Luke’s Gospel the 4th chapter illustrates offense in a very clear way as Jesus knew that the people of Nazareth bore some contempt that he would be bold enough and think highly enough of himself to make claims to some title or assume some kind of nobility due to the success he had in Capernaum. He quoted Isaiah and stated that he was the fulfillment of prophesy and that his personal calling was written by the great prophet many centuries before.
The crowd responded by asking don’t we know this guy? Isn’t this Joseph’s son? They made themselves familiar to him thereby disavowing his claims but more importantly discounting the possibility that he could have been God-sent. This is an issue for modern Christians as we face the possibility of missing the blessings God intends for us by discounting those around us. Have you ever heard “This preacher is straight from the street, he used to date my cousin. I can’t believe a word he says . . . “ Anyone who would use this descriptive has been offended i.e. has created a way to stumble [and/or fall] because of an assumption created by virtue of their own thinking and reason.
I Corinthians 13:7 states that love the love of God (Zoe love) “believes all things, hopes all things and endures all things” which means that we believe the best in people, hope the best for them and deny that part of us that wants to belittle or negate what God can do in and through people. Humans look for the worst in people and negate their positive aspirations. Christ inspires us to hope for what people can be and expect that they can do more and better their service to God.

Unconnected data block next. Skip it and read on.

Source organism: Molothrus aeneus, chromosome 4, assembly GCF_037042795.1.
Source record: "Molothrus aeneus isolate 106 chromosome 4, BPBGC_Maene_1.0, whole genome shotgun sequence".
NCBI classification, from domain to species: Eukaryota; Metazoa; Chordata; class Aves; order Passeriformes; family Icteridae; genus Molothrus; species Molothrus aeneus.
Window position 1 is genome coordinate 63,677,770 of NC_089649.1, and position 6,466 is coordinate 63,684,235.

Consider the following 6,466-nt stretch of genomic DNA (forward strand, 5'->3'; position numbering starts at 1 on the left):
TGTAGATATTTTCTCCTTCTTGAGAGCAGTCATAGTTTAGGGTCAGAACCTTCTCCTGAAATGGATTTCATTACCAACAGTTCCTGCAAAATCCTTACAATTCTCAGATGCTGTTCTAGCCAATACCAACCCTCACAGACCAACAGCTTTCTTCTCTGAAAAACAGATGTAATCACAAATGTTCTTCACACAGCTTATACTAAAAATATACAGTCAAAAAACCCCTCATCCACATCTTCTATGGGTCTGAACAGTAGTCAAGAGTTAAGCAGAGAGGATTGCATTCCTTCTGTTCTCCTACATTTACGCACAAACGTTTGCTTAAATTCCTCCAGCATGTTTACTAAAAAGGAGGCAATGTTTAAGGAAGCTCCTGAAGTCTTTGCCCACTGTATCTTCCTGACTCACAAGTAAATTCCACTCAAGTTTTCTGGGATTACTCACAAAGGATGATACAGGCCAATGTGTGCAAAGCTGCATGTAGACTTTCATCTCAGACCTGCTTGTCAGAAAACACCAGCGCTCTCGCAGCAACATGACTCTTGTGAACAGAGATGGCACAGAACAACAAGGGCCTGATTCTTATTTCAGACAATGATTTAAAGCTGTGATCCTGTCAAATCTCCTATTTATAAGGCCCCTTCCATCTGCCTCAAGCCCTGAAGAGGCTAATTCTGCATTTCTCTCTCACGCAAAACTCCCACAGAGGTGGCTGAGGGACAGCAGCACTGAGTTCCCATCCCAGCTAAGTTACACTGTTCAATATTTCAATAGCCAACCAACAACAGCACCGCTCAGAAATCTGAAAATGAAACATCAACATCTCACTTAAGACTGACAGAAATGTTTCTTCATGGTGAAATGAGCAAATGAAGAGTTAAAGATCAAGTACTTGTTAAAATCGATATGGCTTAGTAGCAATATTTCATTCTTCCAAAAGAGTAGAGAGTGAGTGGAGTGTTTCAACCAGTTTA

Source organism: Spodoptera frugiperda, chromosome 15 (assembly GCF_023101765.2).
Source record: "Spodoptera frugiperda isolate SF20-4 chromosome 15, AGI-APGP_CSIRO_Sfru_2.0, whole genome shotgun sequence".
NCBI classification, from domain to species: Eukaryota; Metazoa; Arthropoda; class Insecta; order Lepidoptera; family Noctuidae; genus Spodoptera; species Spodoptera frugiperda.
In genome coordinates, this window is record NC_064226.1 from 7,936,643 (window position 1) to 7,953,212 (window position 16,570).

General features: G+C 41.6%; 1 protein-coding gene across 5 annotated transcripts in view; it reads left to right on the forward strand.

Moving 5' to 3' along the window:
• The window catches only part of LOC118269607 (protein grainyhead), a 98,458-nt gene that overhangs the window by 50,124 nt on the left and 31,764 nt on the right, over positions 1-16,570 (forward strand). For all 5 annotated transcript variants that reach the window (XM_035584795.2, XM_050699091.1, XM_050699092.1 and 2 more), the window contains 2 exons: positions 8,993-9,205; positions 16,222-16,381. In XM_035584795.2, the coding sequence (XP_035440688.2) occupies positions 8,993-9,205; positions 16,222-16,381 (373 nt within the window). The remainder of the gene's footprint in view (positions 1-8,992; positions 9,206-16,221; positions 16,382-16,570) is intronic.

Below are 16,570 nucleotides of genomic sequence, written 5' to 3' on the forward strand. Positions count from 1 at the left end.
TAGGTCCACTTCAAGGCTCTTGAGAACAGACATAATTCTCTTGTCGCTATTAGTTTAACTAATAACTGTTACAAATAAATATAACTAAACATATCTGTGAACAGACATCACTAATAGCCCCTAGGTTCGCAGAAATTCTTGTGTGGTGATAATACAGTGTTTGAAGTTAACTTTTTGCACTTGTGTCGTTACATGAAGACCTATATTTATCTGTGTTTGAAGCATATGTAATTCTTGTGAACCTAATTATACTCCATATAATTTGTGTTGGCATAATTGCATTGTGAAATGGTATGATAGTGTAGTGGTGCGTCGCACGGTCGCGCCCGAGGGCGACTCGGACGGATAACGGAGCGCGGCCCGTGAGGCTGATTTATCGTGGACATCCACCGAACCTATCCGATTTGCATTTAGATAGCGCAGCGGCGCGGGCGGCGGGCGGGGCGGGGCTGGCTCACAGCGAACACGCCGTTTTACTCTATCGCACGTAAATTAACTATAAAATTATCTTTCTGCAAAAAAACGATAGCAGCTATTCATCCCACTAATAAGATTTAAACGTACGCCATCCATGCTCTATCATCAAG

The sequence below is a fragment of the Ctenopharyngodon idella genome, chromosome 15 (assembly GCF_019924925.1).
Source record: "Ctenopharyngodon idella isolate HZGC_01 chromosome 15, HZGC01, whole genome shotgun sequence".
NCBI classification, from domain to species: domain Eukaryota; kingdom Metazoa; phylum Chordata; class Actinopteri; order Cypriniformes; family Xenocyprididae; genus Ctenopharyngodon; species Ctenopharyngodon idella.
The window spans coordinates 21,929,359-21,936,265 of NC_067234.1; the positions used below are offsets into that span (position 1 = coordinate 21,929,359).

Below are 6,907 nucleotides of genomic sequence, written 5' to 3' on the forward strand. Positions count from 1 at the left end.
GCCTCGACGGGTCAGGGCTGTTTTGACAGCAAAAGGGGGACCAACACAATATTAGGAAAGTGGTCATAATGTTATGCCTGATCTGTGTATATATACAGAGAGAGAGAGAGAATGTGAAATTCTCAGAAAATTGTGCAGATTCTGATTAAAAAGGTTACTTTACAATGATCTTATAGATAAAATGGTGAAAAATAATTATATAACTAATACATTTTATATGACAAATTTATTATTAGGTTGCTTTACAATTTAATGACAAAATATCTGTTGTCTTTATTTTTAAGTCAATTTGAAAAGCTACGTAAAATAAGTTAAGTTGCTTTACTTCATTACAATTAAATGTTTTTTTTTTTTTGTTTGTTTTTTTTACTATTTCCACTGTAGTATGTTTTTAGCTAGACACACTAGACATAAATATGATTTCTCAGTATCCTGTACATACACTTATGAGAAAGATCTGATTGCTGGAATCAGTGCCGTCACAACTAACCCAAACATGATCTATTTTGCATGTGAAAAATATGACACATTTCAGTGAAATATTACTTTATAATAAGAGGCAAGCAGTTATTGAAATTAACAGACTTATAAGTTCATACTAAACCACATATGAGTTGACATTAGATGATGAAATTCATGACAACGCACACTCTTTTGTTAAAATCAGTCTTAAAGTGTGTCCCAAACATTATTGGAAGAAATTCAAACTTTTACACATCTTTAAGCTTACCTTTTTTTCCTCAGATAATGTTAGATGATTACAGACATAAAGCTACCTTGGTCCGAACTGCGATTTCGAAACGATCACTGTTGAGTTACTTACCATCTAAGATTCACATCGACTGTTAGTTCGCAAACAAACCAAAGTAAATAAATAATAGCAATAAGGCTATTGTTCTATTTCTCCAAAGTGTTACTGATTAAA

This is a hard saying. So much so that when Jesus declared it to the people of Nazareth, they tried to throw him off a cliff. Jesus understood the fervor that comes from this kind of offense, he admonished the disciples to be wise as serpents and harmless as doves. Matthew 10:16-18 This admonition needs to be kept even as we walk with Him. We will sometimes be exploited or abused by those around us and when we experience this, we need to be aware that it’s happening, but not necessarily recompense those who want to exploit us. One of the most common tricks played on baby christians is for their leftover unsaved friends to say, “you’re no different from me . . . ” Unfortunately, they take the role of our enemy to accuse us and to confirm our sense of guilt despite knowledge that Jesus has paid for our sins and forgiven us. They are offended with us and it is easier for them to keep things as they are than to walk through the struggle of church and personal growth. We have to keep praying for them and for the Lord to keep us away from being offended.
Watch for Rock of Offense Part 2!
For an exhaustive definition, review this link to Blueletterbible.org: